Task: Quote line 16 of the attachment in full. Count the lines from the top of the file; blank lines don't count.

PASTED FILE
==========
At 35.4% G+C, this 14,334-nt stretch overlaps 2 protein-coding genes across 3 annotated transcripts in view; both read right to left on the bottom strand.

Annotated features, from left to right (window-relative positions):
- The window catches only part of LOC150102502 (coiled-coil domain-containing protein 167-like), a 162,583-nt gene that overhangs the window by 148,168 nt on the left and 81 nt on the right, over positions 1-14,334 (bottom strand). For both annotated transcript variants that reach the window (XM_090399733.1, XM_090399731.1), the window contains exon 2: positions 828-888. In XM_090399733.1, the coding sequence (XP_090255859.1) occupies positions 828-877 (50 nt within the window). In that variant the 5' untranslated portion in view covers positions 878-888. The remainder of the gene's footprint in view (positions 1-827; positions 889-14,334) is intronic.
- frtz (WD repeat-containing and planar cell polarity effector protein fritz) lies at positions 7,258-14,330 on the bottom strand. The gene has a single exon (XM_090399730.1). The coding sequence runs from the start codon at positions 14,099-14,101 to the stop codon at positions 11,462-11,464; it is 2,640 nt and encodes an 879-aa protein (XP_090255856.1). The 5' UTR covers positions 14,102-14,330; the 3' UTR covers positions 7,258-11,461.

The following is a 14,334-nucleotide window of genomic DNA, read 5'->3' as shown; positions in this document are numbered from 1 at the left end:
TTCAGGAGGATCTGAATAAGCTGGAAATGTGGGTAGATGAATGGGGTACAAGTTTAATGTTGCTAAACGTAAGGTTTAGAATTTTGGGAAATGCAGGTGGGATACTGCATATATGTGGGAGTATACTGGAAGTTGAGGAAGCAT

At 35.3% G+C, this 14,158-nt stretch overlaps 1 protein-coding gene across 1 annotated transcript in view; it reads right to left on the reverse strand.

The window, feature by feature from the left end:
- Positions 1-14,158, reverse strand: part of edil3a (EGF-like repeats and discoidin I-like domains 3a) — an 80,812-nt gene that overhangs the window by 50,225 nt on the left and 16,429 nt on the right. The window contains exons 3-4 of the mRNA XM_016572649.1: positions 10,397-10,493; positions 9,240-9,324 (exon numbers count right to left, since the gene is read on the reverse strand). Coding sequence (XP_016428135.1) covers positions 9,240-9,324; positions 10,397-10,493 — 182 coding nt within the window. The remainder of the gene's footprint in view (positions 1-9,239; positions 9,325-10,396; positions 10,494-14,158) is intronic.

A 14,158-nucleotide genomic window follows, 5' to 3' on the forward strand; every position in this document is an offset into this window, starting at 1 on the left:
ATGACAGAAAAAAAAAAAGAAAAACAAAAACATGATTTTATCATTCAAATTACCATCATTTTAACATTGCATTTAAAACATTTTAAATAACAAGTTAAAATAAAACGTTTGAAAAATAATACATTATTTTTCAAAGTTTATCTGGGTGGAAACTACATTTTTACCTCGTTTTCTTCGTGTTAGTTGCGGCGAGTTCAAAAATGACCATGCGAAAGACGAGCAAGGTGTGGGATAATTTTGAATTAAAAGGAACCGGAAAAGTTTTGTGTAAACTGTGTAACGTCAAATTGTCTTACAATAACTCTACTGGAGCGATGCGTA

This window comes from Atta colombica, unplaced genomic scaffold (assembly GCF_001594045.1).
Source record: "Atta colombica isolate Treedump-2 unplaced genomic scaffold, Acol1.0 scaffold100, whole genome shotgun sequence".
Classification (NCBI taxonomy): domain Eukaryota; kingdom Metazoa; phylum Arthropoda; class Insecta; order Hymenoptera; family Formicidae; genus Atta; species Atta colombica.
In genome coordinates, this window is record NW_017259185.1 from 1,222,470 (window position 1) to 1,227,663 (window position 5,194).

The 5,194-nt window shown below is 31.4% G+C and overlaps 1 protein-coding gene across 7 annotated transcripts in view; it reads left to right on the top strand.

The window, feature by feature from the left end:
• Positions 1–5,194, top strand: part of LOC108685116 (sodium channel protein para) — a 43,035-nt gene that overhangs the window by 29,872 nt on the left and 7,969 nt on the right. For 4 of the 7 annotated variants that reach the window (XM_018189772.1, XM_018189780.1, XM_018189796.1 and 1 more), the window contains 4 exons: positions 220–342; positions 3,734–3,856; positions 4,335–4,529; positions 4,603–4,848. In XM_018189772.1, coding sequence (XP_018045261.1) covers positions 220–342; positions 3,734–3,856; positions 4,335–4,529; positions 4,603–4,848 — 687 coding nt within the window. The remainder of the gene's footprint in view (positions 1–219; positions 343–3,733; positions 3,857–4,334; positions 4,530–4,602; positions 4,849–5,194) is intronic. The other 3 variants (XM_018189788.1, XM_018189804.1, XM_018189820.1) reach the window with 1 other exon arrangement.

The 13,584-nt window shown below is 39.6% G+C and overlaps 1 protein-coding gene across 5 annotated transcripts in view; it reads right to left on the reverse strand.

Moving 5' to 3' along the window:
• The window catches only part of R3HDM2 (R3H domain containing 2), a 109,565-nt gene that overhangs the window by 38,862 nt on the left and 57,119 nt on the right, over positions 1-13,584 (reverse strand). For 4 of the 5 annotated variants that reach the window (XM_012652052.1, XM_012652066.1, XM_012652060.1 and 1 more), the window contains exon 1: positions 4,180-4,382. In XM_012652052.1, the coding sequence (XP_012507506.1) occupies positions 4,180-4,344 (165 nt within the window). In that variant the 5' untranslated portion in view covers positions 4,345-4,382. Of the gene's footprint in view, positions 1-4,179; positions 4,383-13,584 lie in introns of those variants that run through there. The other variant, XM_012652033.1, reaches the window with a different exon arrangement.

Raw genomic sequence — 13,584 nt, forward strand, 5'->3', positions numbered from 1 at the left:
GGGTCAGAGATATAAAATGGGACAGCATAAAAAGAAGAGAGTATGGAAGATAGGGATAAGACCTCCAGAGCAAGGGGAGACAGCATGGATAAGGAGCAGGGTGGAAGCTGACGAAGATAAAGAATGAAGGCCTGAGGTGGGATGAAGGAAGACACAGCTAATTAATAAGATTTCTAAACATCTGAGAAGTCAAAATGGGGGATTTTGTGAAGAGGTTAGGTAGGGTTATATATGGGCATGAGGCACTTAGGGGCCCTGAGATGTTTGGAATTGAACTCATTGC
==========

The 5,194-nt window shown below is 31.4% G+C and overlaps 1 protein-coding gene across 7 annotated transcripts in view; it reads left to right on the top strand.